Diane Woolley Bauer, 1932- 2019

Carol Denney
Friday June 28, 2019 - 11:10:00 AM
Diane Bauer  1932-2019
Diane Bauer 1932-2019

She was a muck-raking investigative reporter, a cab driver, a U. S. Senate press aide, a merchant seaman, and a mother of four who served on Berkeley's Waterfront Commission as well as two terms on the Berkeley City Council. She was briefly hospitalized, and died surrounded by family on June 7th, 2019 after a few years of declining health. She leaves a legacy of extraordinary work both as a journalist and as a Berkeley councilmember dedicated to serving District 5's neighborhoods.

Diane Woolley Bauer's father was a writer with MGM in Los Angeles, where she was born, but had been a commander in the British Royal Navy who served in World War I. He was called back for World War II and stationed in Jamaica, where Diane spent a portion of her young life. After the war the family moved to Washington D.C. where during her college years Diane took a two-week job as a vacation replacement for what was then called a copy girl at the Washington Post and her career as an investigative reporter began.

She became the youngest reporter in Washington D.C. Then-owner of the Post, Eugene Meyer, set aside the rule requiring that reporters have a college degree to put Bauer in charge of what is now called the Style section of the Post covering "politicians, diplomats and debutantes", as she put it, doing the layout and writing an advice column for college girls under her picture and byline. It should go without saying that women were an uncommon part of such workplaces.

She continued to work part-time as a young wife and mother writing ad copy, serving as a U.S. Senate press aide and a campaign director, but excelled as a self-taught journalist. She is credited for doubling the Washington Daily News' Maryland circulation with her hard-driving public interest stories, often scooping the full-timer reporters at the Washington Post and Evening Star. When the Daily News folded into the Evening Star she was one of the few reporters who were kept on. She wrote, investigated, and consulted for public interest research and law firms working special assignments for Newsweek, CBS television, panels, and documentaries such as ABC's "The Paper Prison" specializing in courts, police and prisons, juvenile detention, privacy and records-keeping, and medical ethics. One of her pieces on juvenile offenders' treatment provoked a letter from J. Edgar Hoover defending the FBI's procedures; she kept the letter.

Her work was so thorough it is cited in several books on civil liberties, behavior modification, privacy, and bioethics as well as some Supreme Court cases. Her writing is credited for playing a role in highlighting atrocities and instituting reforms at Maryland's infamous Patuxent Institution where she revealed an expensive behavior modification scandal. Author Nat Hentoff wrote a story about her tireless investigative journalism, including the illumination of "a hitherto hidden form a secret intelligence unit to combat organized crime" which her writing revealed arranged to violate, among other things, privacy laws. The unit had to be scrapped.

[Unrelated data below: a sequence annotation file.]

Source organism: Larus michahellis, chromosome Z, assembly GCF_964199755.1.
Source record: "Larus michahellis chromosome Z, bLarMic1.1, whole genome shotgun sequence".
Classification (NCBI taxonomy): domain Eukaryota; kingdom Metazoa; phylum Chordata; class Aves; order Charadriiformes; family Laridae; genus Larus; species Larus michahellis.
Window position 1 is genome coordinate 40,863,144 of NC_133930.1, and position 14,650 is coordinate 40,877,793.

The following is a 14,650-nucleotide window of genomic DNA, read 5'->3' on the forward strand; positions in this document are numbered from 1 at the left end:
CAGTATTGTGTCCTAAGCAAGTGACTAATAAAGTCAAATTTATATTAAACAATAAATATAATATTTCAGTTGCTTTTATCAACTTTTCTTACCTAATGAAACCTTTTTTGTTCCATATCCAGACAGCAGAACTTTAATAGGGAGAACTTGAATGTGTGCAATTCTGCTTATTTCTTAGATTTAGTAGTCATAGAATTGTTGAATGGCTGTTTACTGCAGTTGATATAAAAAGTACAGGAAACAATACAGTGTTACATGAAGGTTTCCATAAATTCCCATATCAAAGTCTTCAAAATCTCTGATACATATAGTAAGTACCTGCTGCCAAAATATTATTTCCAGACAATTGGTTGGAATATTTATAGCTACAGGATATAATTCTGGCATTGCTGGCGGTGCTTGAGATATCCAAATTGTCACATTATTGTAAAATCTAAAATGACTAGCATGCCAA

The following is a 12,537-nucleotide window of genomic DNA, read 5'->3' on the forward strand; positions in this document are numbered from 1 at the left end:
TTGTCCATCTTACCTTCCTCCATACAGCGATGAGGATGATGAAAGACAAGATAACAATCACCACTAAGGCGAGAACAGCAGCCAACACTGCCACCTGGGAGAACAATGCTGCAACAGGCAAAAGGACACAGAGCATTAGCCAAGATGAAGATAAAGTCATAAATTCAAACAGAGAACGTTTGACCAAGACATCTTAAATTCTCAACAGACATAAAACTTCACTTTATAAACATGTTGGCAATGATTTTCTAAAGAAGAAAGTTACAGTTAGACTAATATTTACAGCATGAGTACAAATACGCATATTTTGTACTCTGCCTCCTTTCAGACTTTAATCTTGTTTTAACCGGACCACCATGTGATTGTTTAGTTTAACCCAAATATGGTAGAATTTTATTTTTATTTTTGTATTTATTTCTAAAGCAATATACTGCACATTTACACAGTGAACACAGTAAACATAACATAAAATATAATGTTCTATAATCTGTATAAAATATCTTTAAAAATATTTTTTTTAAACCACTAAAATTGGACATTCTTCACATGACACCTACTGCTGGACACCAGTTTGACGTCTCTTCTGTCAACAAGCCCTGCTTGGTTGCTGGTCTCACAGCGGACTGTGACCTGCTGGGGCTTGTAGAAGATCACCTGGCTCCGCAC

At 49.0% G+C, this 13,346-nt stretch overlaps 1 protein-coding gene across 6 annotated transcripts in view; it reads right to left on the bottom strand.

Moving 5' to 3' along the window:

Diane Woolley Bauer left an indelible mark on her North Berkeley neighbors who knew her tirelessness in tracking down and fixing neighborhood problems:

"When huge gasoline tanker trucks rumbled unnecessary blocks through our neighborhood, Ms. Bauer, a grandmother, left her home late at night to follow them to their destinations, interviewed the drivers as to route problems, went to the city traffic engineering department to research, and advised and them cajoled public officials until the matter was cured." - Kiran Singh, President, King-Grove Neighborhood Association.

Singh, in a letter recommending Diane receive the Outstanding Berkeley Woman award, cites Diane as having organized a drive collecting over 500 signatures to win a change in bus routing, alerting the neighborhood to a chemical spill, spending hours helping a disoriented senior, and reorganizing the park sprinkler schedule so children at play wouldn't get wet. She took that sense of civic engagement to the City Council for two terms under the slogan "Results, Not Rhetoric", where she at times confounded both factions with her independence. She was unfailingly dignified and thorough in requests for clarification from the city manager or the city attorney even if the rest of the council was impatient to move along. Her remarks were eloquent, concise, and touched with a writer's wit. She created a newsletter just for her neighborhood called "The Neighborhood" with news specific to her district promoting benefits, connecting neighbors, and highlighting issues.

"She was the true independent on the Council," said LA Wood, whose work with Carolyn Erbele documenting two notorious groundwater contamination scandals earned Diane's admiration and in some cases her vote. "She would listen. She had respect for the public."

Most people only leave the Berkeley City Council when they're voted out of office, or are about to be booted. But Diane Woolley-Bauer resigned after two terms, something almost unheard of. Her letter of resignation in July of 2000 is full of kindness, thanks for the education on "the perplexities and complexities of city government", and ends with a comic "P.S. When you have a chance, ask the next Council to increase the budget for fixing the sewers."

She is survived by her siblings Marion Mattingly and Herbert Woolley, former husband Robert Moore, her four children; Marion "George" Moore, Kathleen Romero, William Bauer, and Mona Bauer, and her grandson Alejandro Romero. Memorial plans are pending. Contact: